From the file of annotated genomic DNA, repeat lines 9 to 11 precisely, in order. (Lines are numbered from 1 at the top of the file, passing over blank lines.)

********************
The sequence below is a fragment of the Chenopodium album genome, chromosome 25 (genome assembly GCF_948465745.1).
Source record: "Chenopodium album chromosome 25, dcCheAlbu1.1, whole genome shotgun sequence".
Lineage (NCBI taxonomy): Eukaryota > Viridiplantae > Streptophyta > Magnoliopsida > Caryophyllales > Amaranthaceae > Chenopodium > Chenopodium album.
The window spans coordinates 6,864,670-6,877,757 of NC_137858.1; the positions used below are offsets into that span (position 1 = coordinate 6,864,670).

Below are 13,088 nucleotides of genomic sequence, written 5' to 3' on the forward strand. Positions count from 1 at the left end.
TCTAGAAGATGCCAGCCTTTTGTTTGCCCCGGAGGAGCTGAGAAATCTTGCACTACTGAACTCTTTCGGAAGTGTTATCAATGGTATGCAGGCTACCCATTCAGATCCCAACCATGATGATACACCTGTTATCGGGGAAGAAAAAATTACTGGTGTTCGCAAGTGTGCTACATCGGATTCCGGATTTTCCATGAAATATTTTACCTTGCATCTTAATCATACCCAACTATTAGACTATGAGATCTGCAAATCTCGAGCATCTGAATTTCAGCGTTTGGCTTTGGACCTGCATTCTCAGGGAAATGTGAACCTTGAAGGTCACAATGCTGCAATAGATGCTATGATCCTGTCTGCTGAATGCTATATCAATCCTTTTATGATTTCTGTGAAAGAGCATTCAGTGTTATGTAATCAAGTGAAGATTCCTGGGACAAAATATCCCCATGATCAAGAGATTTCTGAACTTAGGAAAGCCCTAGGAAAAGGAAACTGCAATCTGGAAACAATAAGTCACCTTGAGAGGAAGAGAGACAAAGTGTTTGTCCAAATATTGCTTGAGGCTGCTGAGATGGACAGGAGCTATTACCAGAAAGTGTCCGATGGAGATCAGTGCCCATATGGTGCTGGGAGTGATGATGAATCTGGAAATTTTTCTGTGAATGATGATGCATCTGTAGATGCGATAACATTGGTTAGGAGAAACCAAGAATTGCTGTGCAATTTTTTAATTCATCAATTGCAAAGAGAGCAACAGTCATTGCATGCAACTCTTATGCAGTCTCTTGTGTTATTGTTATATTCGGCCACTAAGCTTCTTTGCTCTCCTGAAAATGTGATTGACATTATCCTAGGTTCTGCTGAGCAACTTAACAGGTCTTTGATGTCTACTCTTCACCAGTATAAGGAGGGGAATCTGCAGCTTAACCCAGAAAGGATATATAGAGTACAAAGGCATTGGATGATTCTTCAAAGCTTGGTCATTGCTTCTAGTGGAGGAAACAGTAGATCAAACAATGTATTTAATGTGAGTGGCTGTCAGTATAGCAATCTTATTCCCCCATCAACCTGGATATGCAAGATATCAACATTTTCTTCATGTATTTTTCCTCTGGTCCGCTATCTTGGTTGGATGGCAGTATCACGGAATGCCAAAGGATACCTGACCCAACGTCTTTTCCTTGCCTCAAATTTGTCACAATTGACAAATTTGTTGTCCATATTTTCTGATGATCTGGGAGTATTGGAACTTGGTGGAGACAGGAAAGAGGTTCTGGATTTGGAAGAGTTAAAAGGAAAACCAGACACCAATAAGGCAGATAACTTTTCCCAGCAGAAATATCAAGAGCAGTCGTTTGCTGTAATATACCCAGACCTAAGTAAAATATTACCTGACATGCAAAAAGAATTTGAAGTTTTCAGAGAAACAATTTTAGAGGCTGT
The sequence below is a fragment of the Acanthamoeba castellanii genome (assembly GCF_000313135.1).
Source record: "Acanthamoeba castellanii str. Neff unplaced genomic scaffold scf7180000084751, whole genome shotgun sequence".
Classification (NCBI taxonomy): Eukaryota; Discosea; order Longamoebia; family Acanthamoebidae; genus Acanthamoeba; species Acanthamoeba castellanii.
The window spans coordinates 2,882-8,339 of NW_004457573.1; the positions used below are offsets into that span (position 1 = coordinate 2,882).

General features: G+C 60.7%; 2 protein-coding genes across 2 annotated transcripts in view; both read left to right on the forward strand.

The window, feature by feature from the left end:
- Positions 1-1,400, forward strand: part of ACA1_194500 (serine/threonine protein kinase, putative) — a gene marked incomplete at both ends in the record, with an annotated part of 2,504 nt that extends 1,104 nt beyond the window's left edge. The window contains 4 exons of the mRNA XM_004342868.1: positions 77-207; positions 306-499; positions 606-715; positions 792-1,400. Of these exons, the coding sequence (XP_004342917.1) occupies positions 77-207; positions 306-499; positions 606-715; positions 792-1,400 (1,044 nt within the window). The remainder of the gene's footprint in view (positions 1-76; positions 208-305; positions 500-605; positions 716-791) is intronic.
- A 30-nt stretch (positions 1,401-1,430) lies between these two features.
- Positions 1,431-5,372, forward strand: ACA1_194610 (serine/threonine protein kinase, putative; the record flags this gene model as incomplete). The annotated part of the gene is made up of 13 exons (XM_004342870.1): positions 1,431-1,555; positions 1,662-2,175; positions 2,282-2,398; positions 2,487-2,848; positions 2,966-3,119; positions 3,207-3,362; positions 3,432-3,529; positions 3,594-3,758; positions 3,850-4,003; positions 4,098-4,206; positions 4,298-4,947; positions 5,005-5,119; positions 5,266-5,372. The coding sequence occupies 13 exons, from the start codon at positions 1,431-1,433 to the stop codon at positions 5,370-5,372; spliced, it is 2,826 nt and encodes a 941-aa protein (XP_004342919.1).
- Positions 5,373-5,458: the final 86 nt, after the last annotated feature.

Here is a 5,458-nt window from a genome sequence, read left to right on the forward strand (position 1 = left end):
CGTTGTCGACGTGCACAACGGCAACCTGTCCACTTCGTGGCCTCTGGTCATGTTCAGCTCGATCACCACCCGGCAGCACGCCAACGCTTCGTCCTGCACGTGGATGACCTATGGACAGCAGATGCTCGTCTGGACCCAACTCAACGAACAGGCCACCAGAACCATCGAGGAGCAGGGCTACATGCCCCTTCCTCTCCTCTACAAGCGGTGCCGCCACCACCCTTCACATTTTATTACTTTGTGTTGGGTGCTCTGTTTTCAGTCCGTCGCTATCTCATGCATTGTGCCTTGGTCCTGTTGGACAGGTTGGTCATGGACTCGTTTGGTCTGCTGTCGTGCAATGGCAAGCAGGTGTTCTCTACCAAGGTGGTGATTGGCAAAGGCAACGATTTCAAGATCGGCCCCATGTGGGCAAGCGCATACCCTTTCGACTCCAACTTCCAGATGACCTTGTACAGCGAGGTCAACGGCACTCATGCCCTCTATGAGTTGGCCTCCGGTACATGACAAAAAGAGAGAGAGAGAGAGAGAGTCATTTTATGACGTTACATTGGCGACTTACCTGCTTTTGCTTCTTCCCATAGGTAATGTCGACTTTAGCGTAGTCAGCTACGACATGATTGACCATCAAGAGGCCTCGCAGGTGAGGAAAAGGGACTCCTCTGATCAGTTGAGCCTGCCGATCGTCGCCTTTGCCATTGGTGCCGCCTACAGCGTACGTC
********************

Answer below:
Classification (NCBI taxonomy): Eukaryota; Discosea; order Longamoebia; family Acanthamoebidae; genus Acanthamoeba; species Acanthamoeba castellanii.
The window spans coordinates 2,882-8,339 of NW_004457573.1; the positions used below are offsets into that span (position 1 = coordinate 2,882).

General features: G+C 60.7%; 2 protein-coding genes across 2 annotated transcripts in view; both read left to right on the forward strand.